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All this preparation was desirable, but

it naturally grew tiresome. The fact

that the British and French were fighting

the enemy all this time led the men of

the First Division to feel that they were

not doing their part. One soldier said

it was like standing on the bank and

watching a man drown without going

into the water to help him. The division

was inspected by Generals Petain, Castelneau, and Foch, and President Poincare,

who watched them march past, and, of

course, praised them in high terms to their

officers. But still the order to go into the

trenches did not come. Another French

division took the place of the Chasseurs-Alpins who were coaching the men, and

British instructors came to give training

in some of their specialties, especially

the bayonet. The Americans took all

the instruction offered them, and yet,

despite the long years of trench fighting

and the comparative disrepute into which

the rifle had fallen as a weapon in the new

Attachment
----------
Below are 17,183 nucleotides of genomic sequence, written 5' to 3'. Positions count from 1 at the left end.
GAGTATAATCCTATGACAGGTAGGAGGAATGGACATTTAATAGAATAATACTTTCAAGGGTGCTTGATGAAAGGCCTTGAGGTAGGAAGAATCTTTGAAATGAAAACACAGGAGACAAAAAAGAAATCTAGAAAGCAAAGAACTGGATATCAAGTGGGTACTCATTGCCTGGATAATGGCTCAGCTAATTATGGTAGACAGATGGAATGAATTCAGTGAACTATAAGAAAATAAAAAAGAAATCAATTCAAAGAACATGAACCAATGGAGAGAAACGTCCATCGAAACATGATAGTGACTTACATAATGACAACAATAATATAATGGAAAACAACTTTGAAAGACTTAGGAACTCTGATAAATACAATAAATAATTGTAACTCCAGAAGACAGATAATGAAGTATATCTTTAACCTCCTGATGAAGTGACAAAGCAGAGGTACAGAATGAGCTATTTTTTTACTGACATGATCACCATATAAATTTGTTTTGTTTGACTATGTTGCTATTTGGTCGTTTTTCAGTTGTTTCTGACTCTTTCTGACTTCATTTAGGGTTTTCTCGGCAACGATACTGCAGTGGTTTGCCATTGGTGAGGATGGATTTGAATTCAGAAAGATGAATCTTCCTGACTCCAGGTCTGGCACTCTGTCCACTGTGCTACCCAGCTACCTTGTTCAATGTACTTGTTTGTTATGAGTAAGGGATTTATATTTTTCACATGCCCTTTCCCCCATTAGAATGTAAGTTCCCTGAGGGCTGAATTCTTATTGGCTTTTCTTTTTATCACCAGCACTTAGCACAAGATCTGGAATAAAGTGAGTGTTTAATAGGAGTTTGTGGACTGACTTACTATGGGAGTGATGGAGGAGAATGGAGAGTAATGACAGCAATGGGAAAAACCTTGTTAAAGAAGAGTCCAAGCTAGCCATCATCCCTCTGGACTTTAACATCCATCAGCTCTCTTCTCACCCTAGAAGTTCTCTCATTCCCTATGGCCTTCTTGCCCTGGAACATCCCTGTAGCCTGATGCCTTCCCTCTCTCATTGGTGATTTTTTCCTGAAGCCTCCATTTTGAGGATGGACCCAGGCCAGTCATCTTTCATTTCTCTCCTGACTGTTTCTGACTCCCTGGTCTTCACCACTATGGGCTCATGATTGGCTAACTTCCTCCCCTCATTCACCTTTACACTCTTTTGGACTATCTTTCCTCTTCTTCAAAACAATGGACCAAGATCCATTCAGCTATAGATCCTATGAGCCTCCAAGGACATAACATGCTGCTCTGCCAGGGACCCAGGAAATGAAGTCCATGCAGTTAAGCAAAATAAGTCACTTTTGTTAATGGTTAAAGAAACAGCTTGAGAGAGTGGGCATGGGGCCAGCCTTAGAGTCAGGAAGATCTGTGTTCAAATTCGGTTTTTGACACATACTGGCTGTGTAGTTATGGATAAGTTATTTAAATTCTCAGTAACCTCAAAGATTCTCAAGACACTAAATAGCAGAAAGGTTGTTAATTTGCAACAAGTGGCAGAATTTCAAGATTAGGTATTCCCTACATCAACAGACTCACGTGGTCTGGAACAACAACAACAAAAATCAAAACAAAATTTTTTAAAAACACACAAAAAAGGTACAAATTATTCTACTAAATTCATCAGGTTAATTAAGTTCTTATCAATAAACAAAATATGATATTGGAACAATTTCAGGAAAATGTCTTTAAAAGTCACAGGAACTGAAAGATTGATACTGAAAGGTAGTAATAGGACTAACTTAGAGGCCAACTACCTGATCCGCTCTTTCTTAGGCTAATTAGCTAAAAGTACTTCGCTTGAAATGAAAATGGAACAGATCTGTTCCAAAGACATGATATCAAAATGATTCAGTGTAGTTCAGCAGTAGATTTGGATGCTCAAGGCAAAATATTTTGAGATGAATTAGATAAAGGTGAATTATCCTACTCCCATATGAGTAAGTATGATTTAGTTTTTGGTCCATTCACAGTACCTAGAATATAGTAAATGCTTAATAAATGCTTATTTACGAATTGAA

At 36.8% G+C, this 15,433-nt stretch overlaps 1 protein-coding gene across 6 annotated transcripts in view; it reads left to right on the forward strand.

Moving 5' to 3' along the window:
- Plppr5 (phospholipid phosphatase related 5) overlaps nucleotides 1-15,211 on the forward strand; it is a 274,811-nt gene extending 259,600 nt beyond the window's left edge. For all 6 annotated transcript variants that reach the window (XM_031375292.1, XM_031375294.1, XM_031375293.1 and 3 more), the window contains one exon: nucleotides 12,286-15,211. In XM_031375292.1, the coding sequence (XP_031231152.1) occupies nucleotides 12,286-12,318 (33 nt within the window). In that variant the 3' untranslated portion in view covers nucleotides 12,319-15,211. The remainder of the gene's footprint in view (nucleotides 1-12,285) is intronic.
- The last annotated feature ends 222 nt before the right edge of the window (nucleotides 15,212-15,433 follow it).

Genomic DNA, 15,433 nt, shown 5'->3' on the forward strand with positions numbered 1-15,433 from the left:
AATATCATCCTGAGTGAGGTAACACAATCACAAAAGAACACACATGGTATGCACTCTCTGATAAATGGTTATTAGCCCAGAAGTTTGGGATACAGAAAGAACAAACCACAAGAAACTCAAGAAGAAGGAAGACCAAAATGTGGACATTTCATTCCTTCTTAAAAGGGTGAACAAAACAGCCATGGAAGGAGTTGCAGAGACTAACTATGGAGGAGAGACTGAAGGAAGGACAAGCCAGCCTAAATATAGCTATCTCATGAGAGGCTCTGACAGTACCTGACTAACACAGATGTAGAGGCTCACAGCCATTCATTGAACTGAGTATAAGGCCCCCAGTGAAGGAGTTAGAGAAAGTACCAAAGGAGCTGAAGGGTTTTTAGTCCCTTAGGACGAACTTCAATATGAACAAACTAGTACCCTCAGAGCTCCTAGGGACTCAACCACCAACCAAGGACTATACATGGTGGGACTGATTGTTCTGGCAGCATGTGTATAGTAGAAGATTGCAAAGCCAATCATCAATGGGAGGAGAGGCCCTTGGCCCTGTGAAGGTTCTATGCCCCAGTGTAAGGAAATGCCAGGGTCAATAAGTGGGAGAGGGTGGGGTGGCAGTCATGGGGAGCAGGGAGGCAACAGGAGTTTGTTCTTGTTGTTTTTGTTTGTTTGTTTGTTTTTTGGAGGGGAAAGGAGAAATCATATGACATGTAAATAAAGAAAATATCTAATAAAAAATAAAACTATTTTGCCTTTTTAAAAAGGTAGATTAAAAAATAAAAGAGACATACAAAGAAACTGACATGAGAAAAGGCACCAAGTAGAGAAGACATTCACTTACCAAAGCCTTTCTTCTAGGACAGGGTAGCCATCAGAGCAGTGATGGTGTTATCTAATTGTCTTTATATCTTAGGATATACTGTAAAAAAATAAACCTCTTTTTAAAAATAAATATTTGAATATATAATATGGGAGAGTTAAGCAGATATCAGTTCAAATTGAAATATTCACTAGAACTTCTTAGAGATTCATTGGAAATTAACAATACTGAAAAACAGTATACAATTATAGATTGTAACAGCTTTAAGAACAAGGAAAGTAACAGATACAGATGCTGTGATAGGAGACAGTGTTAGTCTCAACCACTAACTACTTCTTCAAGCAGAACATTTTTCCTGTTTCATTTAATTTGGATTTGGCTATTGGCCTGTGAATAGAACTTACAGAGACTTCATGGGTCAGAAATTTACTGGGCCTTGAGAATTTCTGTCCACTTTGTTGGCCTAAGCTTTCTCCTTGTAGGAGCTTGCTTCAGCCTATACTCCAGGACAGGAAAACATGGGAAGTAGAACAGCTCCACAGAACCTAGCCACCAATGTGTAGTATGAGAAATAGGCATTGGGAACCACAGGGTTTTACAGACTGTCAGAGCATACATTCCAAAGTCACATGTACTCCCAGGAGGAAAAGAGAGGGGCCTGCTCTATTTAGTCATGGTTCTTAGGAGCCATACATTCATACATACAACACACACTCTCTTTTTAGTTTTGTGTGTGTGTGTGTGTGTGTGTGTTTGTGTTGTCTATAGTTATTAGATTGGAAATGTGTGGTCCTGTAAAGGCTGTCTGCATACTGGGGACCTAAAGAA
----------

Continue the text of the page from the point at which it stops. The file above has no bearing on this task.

warfare, General Pershing insisted that

the men be given careful training in marksmanship. Time was to show that this

was a wise decision. The Allied soldiers

had, in fact, become so accustomed to

the use of hand-grenades and bayonets

that it had come to be so that sometimes

troops would try to catch enemies instead

of shooting them down as they ran.

The French naturally were anxious for

the Americans to begin fighting. The

French general public, which, at first,

had expected impossible things from the

Americans at an early date, gradually

changed its opinions, and some pessimists

began to doubt whether the Americans

ever would go into the trenches. German

propagandists naturally declared, of course,

that the Americans were only "bluffing"

and did not intend to risk their skins in

actual warfare.

There were, of course, good reasons why

the men did not begin fighting sooner.

Though the regiments composing the

First Division were all regular regiments,

they were in reality only skeleton organizations